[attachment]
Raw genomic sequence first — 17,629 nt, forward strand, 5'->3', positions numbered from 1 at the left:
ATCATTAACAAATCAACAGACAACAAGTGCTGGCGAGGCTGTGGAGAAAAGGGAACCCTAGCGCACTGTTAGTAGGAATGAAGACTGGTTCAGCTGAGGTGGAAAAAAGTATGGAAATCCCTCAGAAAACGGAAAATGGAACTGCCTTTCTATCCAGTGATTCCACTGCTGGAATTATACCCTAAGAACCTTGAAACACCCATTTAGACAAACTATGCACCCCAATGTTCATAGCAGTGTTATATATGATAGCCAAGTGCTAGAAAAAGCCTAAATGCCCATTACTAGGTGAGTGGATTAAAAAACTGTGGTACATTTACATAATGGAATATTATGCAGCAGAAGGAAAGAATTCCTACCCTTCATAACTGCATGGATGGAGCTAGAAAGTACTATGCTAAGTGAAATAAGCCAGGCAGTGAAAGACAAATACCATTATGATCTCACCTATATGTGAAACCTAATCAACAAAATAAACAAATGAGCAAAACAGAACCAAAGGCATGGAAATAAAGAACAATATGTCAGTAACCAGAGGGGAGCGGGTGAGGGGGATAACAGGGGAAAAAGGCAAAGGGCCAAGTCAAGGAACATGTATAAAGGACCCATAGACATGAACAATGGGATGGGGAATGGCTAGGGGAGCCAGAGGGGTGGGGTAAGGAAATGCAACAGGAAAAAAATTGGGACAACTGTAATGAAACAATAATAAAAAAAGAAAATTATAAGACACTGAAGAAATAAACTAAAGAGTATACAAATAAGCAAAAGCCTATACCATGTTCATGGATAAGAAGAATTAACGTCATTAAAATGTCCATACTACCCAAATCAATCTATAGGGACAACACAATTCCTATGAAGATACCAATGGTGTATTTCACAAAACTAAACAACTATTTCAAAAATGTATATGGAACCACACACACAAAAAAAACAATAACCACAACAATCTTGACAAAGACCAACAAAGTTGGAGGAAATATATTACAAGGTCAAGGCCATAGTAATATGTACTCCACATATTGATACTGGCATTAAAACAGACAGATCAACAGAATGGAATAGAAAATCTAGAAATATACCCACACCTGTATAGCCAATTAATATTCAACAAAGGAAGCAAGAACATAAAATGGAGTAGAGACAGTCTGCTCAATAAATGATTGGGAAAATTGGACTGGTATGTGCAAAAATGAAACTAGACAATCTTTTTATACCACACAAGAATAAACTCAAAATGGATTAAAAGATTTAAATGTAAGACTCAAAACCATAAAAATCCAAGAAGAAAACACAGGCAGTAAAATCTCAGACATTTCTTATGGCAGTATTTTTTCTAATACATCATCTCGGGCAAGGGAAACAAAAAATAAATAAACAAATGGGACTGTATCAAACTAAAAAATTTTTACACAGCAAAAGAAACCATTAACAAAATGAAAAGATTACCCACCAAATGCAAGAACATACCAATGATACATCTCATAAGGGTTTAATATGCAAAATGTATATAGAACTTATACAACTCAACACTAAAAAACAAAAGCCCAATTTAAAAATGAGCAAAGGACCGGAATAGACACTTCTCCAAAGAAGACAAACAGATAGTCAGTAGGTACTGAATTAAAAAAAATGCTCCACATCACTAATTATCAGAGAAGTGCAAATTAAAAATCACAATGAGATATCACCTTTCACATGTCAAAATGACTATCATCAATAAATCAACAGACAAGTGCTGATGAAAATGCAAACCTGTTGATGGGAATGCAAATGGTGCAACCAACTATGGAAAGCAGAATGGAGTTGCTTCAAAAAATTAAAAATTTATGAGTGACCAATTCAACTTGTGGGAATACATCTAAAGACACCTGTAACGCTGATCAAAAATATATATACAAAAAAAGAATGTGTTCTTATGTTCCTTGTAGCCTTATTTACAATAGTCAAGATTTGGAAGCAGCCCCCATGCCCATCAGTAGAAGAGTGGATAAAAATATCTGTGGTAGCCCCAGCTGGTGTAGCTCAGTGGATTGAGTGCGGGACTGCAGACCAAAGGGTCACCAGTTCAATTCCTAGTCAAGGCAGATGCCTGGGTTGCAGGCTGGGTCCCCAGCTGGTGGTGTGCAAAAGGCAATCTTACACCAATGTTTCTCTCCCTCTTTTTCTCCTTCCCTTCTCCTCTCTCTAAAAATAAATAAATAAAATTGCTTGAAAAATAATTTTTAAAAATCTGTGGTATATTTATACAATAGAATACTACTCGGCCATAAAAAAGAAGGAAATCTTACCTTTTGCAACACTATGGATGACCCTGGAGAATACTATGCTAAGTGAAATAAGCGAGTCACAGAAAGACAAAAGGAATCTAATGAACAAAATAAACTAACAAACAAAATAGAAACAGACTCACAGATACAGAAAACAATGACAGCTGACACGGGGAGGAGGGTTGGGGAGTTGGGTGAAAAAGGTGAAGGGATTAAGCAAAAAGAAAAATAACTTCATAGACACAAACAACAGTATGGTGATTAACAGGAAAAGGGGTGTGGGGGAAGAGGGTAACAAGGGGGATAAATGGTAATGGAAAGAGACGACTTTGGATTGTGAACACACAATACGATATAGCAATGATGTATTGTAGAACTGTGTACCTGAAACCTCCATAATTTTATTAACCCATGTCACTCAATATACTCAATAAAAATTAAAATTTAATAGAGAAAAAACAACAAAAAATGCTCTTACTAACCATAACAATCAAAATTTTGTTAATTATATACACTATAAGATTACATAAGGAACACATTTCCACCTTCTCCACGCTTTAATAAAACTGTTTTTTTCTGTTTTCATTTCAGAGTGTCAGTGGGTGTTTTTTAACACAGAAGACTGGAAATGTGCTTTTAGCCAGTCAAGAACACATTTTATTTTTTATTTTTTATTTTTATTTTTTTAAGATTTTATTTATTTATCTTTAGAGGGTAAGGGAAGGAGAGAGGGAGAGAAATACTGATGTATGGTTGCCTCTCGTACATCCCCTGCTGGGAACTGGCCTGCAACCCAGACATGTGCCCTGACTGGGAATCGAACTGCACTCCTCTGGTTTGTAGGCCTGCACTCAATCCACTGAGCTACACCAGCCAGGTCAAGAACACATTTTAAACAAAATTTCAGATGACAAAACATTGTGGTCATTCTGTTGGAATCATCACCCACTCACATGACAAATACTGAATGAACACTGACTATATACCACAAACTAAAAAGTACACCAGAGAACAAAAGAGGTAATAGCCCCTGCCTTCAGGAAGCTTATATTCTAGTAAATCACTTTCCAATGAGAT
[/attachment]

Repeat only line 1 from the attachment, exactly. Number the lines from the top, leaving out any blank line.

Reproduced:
Raw genomic sequence first — 17,629 nt, forward strand, 5'->3', positions numbered from 1 at the left: